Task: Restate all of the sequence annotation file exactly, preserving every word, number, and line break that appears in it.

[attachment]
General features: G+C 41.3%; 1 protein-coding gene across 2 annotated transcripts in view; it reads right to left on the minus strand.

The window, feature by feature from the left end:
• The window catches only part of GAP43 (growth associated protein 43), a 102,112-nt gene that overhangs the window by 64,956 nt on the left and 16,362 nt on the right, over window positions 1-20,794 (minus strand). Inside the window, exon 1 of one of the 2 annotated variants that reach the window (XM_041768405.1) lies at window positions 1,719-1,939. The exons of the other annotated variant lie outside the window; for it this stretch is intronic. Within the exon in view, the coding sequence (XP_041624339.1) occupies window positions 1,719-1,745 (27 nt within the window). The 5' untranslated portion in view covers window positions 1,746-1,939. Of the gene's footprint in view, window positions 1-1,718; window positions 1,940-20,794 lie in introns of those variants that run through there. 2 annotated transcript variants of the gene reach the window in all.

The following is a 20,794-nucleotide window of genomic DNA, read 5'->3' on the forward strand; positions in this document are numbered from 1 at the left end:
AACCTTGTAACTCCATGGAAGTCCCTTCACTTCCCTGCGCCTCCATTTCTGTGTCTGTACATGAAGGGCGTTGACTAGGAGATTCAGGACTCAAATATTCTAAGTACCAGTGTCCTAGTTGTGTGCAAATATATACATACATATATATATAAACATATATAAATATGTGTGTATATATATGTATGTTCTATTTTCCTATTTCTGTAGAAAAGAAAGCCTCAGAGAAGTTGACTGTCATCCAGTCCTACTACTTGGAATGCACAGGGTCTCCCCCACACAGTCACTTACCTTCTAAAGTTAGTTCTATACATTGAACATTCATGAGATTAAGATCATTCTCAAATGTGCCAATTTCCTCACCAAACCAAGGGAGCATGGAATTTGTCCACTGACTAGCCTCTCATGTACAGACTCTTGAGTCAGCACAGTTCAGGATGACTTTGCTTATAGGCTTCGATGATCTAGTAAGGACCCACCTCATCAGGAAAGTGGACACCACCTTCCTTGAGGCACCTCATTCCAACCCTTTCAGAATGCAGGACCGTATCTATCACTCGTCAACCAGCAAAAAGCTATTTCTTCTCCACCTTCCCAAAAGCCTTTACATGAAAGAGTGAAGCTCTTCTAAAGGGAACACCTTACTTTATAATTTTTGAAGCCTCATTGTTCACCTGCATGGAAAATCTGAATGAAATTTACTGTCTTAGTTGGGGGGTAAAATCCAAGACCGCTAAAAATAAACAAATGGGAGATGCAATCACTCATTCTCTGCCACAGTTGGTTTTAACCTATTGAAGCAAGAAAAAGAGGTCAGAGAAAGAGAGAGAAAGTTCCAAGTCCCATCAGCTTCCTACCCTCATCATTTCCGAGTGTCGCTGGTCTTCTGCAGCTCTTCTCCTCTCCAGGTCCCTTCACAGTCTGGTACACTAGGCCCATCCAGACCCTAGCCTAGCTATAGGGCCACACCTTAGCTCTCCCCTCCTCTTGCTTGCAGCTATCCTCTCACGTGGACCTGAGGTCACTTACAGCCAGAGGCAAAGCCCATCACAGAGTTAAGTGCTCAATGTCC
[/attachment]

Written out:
General features: G+C 41.3%; 1 protein-coding gene across 2 annotated transcripts in view; it reads right to left on the minus strand.

The window, feature by feature from the left end:
• The window catches only part of GAP43 (growth associated protein 43), a 102,112-nt gene that overhangs the window by 64,956 nt on the left and 16,362 nt on the right, over window positions 1-20,794 (minus strand). Inside the window, exon 1 of one of the 2 annotated variants that reach the window (XM_041768405.1) lies at window positions 1,719-1,939. The exons of the other annotated variant lie outside the window; for it this stretch is intronic. Within the exon in view, the coding sequence (XP_041624339.1) occupies window positions 1,719-1,745 (27 nt within the window). The 5' untranslated portion in view covers window positions 1,746-1,939. Of the gene's footprint in view, window positions 1-1,718; window positions 1,940-20,794 lie in introns of those variants that run through there. 2 annotated transcript variants of the gene reach the window in all.

The following is a 20,794-nucleotide window of genomic DNA, read 5'->3' on the forward strand; positions in this document are numbered from 1 at the left end:
AACCTTGTAACTCCATGGAAGTCCCTTCACTTCCCTGCGCCTCCATTTCTGTGTCTGTACATGAAGGGCGTTGACTAGGAGATTCAGGACTCAAATATTCTAAGTACCAGTGTCCTAGTTGTGTGCAAATATATACATACATATATATATAAACATATATAAATATGTGTGTATATATATGTATGTTCTATTTTCCTATTTCTGTAGAAAAGAAAGCCTCAGAGAAGTTGACTGTCATCCAGTCCTACTACTTGGAATGCACAGGGTCTCCCCCACACAGTCACTTACCTTCTAAAGTTAGTTCTATACATTGAACATTCATGAGATTAAGATCATTCTCAAATGTGCCAATTTCCTCACCAAACCAAGGGAGCATGGAATTTGTCCACTGACTAGCCTCTCATGTACAGACTCTTGAGTCAGCACAGTTCAGGATGACTTTGCTTATAGGCTTCGATGATCTAGTAAGGACCCACCTCATCAGGAAAGTGGACACCACCTTCCTTGAGGCACCTCATTCCAACCCTTTCAGAATGCAGGACCGTATCTATCACTCGTCAACCAGCAAAAAGCTATTTCTTCTCCACCTTCCCAAAAGCCTTTACATGAAAGAGTGAAGCTCTTCTAAAGGGAACACCTTACTTTATAATTTTTGAAGCCTCATTGTTCACCTGCATGGAAAATCTGAATGAAATTTACTGTCTTAGTTGGGGGGTAAAATCCAAGACCGCTAAAAATAAACAAATGGGAGATGCAATCACTCATTCTCTGCCACAGTTGGTTTTAACCTATTGAAGCAAGAAAAAGAGGTCAGAGAAAGAGAGAGAAAGTTCCAAGTCCCATCAGCTTCCTACCCTCATCATTTCCGAGTGTCGCTGGTCTTCTGCAGCTCTTCTCCTCTCCAGGTCCCTTCACAGTCTGGTACACTAGGCCCATCCAGACCCTAGCCTAGCTATAGGGCCACACCTTAGCTCTCCCCTCCTCTTGCTTGCAGCTATCCTCTCACGTGGACCTGAGGTCACTTACAGCCAGAGGCAAAGCCCATCACAGAGTTAAGTGCTCAATGTCC